That’s when Sheep-beard told me the first words I said to him on that day, ten years earlier, when I first awoke. We changed our course from there on. We were no longer headed to Salamis. We decided to make our way to Delphi and petition the Oracle to disclose what the god’s will is in this matter.
One day, I hope to reach Salamis, but I will go there alone.
Sheep-beard is always too trusting.
I can see this as we are given our ablutions and our purification rites, each of them for a set fee. He fears to lie to the priests, and so they learn of my adoption, the road to Salamis, the dead bandits and the 500 gold coins.
Gold they have here in plenty. All of it trophies, gifts to the god in exchange for a favourable word. I say to him when we are alone, “If vultures wished to propitiate the god, this hill would be a mound of offal, and the god would value it as much as these costly trinkets,” but he makes me swear never to say such things, certainly not in the hearing of the priests.
Wanting to see a token from home, he bribes a priest to take him to see the Corinthian treasury where the hoard of his Lydian kings is now kept. Inside is a lion of gold that king Croesus gave the god, placed so that the slanting light of afternoon reflects off of it and onto the gleaming hoard that festoons the shelves around it. It is soft in shape, melted like wax. The priest says that it was once a fine statue, but was withered in a fire fifty years hence, and so is no longer kept in the temple. For another small bribe, the priest allows Sheep-beard to hold one of the goblets Croesus’ grandfather sent, first among the Lydians to propitiate the Oracle. It is so heavy, he must use both hands to hold it.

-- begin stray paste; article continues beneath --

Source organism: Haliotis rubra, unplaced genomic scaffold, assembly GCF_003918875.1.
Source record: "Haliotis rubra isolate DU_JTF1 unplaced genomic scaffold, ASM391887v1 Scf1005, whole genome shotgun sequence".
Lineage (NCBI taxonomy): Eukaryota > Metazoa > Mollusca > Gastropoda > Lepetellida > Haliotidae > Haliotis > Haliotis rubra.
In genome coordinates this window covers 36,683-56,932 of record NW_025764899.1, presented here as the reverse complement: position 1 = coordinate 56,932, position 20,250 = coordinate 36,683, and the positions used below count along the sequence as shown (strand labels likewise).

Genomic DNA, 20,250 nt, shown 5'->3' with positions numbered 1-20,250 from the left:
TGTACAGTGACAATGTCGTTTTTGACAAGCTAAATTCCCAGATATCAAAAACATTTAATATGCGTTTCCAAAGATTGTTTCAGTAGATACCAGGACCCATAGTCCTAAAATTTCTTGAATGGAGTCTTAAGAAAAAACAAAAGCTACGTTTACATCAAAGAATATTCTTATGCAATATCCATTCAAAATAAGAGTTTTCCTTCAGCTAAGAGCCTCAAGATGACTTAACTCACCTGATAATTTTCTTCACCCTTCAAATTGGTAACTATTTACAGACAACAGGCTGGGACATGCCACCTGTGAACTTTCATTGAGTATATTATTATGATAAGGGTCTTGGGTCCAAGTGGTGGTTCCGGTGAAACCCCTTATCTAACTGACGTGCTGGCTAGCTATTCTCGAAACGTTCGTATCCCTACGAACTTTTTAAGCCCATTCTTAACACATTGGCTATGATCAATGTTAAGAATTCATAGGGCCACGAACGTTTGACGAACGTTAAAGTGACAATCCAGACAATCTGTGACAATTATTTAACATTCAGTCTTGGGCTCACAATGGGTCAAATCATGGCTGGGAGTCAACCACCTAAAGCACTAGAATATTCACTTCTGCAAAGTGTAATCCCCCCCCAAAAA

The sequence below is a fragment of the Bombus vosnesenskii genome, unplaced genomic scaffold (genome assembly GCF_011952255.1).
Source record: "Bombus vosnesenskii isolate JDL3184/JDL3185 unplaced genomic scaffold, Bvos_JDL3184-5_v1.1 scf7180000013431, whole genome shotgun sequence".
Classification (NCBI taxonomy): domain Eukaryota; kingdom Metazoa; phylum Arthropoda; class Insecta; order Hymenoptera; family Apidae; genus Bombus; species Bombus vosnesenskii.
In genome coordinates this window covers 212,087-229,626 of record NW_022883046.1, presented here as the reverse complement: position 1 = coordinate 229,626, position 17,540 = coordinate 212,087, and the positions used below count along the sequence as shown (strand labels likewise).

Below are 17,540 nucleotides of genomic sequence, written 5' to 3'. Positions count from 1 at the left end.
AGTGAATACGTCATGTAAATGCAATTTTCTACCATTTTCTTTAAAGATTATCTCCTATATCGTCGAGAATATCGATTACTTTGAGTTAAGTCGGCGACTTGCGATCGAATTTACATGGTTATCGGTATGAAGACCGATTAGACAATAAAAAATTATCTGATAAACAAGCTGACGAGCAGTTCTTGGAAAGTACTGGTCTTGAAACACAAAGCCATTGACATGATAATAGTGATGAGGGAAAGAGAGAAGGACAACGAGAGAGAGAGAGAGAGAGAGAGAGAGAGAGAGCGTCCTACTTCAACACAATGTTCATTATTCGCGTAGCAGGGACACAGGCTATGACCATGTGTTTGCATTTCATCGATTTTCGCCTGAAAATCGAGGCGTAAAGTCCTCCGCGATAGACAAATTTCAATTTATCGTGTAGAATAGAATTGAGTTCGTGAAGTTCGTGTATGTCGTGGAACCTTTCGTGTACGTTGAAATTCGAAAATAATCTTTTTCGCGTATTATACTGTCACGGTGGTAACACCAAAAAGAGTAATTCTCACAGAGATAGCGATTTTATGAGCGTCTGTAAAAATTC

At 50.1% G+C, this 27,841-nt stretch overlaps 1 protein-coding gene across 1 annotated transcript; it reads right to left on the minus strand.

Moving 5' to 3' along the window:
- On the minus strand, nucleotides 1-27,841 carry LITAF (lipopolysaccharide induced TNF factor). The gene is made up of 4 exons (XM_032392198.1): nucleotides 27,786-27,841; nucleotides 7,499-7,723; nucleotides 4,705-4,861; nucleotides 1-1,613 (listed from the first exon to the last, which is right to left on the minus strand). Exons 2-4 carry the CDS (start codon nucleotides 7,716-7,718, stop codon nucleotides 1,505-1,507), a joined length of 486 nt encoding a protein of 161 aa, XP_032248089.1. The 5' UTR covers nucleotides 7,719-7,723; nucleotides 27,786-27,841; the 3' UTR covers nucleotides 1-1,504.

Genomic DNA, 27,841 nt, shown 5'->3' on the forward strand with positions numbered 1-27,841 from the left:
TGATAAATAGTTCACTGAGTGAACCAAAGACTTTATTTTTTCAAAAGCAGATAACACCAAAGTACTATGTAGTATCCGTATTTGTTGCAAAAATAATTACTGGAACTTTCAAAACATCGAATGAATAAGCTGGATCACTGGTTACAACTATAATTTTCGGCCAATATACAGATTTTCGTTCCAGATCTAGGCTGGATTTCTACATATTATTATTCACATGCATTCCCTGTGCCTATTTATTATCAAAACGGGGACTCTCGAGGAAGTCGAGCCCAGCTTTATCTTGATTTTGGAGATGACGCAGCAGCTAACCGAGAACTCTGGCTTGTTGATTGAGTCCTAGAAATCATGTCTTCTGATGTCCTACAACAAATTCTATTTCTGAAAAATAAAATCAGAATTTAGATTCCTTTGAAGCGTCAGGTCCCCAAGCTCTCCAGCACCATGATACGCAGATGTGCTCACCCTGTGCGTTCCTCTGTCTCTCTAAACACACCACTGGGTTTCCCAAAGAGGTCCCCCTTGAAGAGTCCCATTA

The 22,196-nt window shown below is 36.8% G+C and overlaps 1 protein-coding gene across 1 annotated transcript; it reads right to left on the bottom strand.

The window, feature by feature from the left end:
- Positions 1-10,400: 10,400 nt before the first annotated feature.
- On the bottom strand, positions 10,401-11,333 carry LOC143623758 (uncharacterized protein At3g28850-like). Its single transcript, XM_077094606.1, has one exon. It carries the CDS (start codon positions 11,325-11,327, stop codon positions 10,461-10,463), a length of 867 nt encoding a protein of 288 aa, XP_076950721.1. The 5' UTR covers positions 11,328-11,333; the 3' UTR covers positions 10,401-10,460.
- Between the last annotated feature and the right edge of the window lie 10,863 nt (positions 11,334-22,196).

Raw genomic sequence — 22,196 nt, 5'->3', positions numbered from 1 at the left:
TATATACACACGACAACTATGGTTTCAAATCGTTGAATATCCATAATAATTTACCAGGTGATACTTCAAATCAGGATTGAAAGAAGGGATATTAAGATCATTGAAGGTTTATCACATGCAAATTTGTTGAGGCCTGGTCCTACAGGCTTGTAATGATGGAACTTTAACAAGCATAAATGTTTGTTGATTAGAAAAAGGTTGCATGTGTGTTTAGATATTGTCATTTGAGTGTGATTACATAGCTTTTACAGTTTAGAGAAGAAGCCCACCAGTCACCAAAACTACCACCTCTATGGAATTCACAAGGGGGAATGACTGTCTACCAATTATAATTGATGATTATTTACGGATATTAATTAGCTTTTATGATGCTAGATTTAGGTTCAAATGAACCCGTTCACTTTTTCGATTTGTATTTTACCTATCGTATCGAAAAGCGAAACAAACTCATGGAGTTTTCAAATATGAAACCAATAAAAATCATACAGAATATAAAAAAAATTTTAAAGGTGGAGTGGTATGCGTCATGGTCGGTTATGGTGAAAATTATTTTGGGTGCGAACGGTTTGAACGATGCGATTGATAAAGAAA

I think of the coins we found, and I imagine them hoarded up in one of these stone houses, of no use to anyone, especially not the god. I wonder how many of these hordes has dwindled, when, like Croesus, their moment of power is fled and no one watches over their braggarts’ purses. No one, save a priest who is willing to fawn for a handful of obols.
My mood burns bitter, and I taste the breath of the dragon in my throat, almost waking from this reverie. I force myself back to that Delphi, different from this one by a span of years, in the way one returns to a dream when half-awakened by a noise in the night.
I put my anger aside when we are bidden to come before the Oracle with our question. We enter, the priests opening the portals for us and the circle of light within draws us forward. Half in shadow, the glories of the world surround us; great silver statues, kraters of gold and silver, fine tapestries of silk. I feel the weight of centuries looking down on us, putting us into our place like pebbles on a great beach of time, each of us a tiny thing, but ennobled in a moment wherein the god stooped to speak to us of our troubled hearts.
I am walking toward the curtain that masks the door to the Pythia, but there is an old woman in the way, sitting on a tall three-legged stool. She is looking at Sheep-beard, who is approaching her with reverence, as if greeting an elderly relative in her private chambers. I am too excited to make small talk with such as her, so I walk past her toward the rear. She clears her throat. I look back, and she’s glaring at me. With a strident motion, she sweeps her arm around and points to a spot before her. I look to Sheep-beard, and he is also glaring, ashamed, at me.
I must have missed some part of the priest’s instructions, so I run up quickly to stand by him and meet this person.
“Is she blind?” the woman asks Sheep-beard, looking at my bad eye.
He whispers that I’m a little “cracked.” Now it’s my turn to glare at him, but I say nothing.
“Very well,” she begins perfunctorily, “Listen, then, and listen well. Melikates of Sardis, here is the verdict of the god. You are to continue to Salamis, with your adoptive daughter. You will leave a tithe of nine-tenths of the gold you have found, as it was intended for this temple in the first place. One tenth of the coin you may keep for yourself, as it is your reward for bringing it to its intended destination. In Salamis you will find it will set you up with land enough to see you to the end of your days. Your daughter is not to wed, she is to care for you in your old age. So the god has spoken.”